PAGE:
Friend Names Suspect in Spy Poisoning

The Associated Press
Sunday, December 3, 2006; 11:07 PM

LONDON -- Britain's senior law enforcement official said Sunday an inquiry into the death of a former KGB agent had expanded overseas, and a U.S.-based friend of the former agent said he told police the name of the person he believes orchestrated the poisoning.

Yuri Shvets said had known the poisoned ex-spy, Alexander Litvinenko, since 2002 and spoke with him on Nov. 23, the day Litvinenko died following his exposure to a rare radioactive element, polonium-210.

"The truth is, we have an act of international terrorism on our hands. I happen to believe I know who is behind the death of my friend Sasha and the reason for his murder," Shvets said in an exclusive interview with The Associated Press by telephone from the United States, referring to Litvinenko by his Russian nickname.

Shvets, also a former KGB officer, declined to confirm the name of the person he believed was behind Litvinenko's death because of concern it could disrupt the investigation. He also declined to offer details on a document he said he had given to the British officers.

"This is firsthand information, this is not gossip. I gave them the firsthand information that I have," Shvets told the AP.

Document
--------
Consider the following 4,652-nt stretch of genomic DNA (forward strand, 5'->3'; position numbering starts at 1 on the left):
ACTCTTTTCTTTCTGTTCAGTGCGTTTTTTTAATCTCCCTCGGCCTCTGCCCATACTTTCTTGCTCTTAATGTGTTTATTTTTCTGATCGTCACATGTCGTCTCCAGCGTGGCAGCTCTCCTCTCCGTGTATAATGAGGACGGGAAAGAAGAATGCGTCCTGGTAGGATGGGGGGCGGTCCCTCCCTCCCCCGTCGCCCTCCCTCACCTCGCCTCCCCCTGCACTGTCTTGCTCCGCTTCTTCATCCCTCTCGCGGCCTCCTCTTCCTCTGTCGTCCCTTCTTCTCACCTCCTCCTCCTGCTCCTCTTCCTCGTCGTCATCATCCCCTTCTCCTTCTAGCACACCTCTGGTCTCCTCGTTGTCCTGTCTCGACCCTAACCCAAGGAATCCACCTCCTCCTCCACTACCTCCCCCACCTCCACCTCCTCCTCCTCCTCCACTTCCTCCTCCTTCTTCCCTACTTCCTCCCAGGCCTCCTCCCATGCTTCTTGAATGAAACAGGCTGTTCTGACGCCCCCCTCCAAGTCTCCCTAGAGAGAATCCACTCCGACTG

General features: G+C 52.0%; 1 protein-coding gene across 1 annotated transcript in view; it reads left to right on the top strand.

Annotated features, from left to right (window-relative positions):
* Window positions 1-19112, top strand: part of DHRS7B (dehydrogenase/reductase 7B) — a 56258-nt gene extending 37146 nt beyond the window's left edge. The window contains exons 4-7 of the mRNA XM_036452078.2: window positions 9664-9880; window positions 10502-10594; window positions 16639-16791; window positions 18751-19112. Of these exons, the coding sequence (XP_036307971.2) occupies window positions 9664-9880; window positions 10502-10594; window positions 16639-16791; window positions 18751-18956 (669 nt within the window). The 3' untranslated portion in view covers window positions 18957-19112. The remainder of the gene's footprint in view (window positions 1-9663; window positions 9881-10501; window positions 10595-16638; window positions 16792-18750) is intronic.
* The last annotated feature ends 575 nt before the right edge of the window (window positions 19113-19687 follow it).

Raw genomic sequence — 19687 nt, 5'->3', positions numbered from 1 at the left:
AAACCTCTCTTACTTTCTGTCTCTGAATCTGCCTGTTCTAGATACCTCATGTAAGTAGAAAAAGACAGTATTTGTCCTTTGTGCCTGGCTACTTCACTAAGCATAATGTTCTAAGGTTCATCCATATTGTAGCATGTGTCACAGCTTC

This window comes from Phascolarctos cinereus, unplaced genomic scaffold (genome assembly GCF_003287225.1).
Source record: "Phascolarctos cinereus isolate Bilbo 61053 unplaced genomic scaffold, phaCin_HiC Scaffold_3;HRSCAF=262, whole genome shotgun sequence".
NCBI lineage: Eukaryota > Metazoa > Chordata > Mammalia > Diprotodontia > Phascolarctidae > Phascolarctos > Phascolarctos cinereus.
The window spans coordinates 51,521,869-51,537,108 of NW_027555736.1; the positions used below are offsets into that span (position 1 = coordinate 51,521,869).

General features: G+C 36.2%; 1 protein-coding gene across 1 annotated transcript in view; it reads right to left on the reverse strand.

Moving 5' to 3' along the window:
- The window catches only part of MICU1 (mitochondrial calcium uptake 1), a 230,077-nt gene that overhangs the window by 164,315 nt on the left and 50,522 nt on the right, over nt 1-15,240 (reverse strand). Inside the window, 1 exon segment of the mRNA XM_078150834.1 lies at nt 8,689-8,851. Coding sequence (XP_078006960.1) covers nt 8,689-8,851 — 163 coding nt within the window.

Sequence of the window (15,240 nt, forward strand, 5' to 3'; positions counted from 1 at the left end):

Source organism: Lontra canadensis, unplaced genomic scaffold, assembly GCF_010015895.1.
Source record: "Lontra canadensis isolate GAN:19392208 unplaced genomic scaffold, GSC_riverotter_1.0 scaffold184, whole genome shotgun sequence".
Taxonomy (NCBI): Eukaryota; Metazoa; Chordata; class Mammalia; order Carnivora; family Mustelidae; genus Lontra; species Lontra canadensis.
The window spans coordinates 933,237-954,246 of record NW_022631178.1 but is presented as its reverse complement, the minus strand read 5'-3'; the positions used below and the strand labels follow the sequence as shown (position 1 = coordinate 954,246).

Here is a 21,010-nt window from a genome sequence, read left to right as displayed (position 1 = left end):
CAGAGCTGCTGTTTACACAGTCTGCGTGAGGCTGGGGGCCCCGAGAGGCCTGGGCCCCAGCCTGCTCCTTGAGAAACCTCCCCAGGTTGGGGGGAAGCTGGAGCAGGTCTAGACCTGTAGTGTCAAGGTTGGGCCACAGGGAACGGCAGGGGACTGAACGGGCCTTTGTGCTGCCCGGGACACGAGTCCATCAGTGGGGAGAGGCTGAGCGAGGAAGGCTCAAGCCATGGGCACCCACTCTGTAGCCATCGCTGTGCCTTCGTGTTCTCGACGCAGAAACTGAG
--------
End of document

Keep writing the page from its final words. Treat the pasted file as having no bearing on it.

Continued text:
Shvets said he was questioned by Scotland Yard officers and an FBI agent in Washington last week. A police official in London, speaking on condition of anonymity because of the sensitive nature of the case, confirmed officers had interviewed Shvets.

Home Secretary John Reid said Sunday the inquiry would go wherever "the police take it."

"Over the next few days I think all of these things I think will widen out a little from the circle just being here in Britain," Reid told Britain's Sky News television.

The British police official said police were expected to travel to Russia in coming days to interview a number of people, including Andrei Lugovoi. Lugovoi is another former Russian spy who met with Litvinenko on Nov. 1, the day Litvinenko fell ill.

The Sunday Times newspaper quoted Lugovoi as saying he had also been contaminated with polonium-210, but he did not say whether he had fallen ill. He denied that he and two business associates who accompanied him to the Nov. 1 meeting were involved in Litvinenko's death.

"We suspect that someone has been trying to frame us," the Times quoted Lugovoi as saying. "Someone passed this stuff onto us ... to point the finger at us and distract the police."

Repeated attempts by the AP to reach Lugovoi in Moscow through a business associate have been unsuccessful.

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